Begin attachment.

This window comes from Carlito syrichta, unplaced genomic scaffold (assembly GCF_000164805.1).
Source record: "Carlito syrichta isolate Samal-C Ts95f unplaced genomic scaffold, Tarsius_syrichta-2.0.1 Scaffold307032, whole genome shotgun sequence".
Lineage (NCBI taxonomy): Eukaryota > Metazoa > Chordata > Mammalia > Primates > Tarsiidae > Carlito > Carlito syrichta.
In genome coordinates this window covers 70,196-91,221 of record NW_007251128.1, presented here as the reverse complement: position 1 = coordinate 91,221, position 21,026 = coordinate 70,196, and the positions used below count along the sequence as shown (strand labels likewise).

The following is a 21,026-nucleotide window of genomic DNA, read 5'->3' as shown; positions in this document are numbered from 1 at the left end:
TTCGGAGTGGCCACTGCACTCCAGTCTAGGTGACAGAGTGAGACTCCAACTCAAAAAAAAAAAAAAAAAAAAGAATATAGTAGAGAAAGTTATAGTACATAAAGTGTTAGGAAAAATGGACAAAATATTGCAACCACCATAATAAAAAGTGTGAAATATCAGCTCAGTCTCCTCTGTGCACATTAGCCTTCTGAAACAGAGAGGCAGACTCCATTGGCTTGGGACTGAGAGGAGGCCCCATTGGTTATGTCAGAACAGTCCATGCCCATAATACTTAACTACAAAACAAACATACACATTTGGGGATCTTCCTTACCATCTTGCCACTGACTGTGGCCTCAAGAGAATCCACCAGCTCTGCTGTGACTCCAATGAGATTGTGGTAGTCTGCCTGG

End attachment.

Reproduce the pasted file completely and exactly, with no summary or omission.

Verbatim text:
This window comes from Carlito syrichta, unplaced genomic scaffold (assembly GCF_000164805.1).
Source record: "Carlito syrichta isolate Samal-C Ts95f unplaced genomic scaffold, Tarsius_syrichta-2.0.1 Scaffold307032, whole genome shotgun sequence".
Lineage (NCBI taxonomy): Eukaryota > Metazoa > Chordata > Mammalia > Primates > Tarsiidae > Carlito > Carlito syrichta.
In genome coordinates this window covers 70,196-91,221 of record NW_007251128.1, presented here as the reverse complement: position 1 = coordinate 91,221, position 21,026 = coordinate 70,196, and the positions used below count along the sequence as shown (strand labels likewise).

The following is a 21,026-nucleotide window of genomic DNA, read 5'->3' as shown; positions in this document are numbered from 1 at the left end:
TTCGGAGTGGCCACTGCACTCCAGTCTAGGTGACAGAGTGAGACTCCAACTCAAAAAAAAAAAAAAAAAAAAGAATATAGTAGAGAAAGTTATAGTACATAAAGTGTTAGGAAAAATGGACAAAATATTGCAACCACCATAATAAAAAGTGTGAAATATCAGCTCAGTCTCCTCTGTGCACATTAGCCTTCTGAAACAGAGAGGCAGACTCCATTGGCTTGGGACTGAGAGGAGGCCCCATTGGTTATGTCAGAACAGTCCATGCCCATAATACTTAACTACAAAACAAACATACACATTTGGGGATCTTCCTTACCATCTTGCCACTGACTGTGGCCTCAAGAGAATCCACCAGCTCTGCTGTGACTCCAATGAGATTGTGGTAGTCTGCCTGG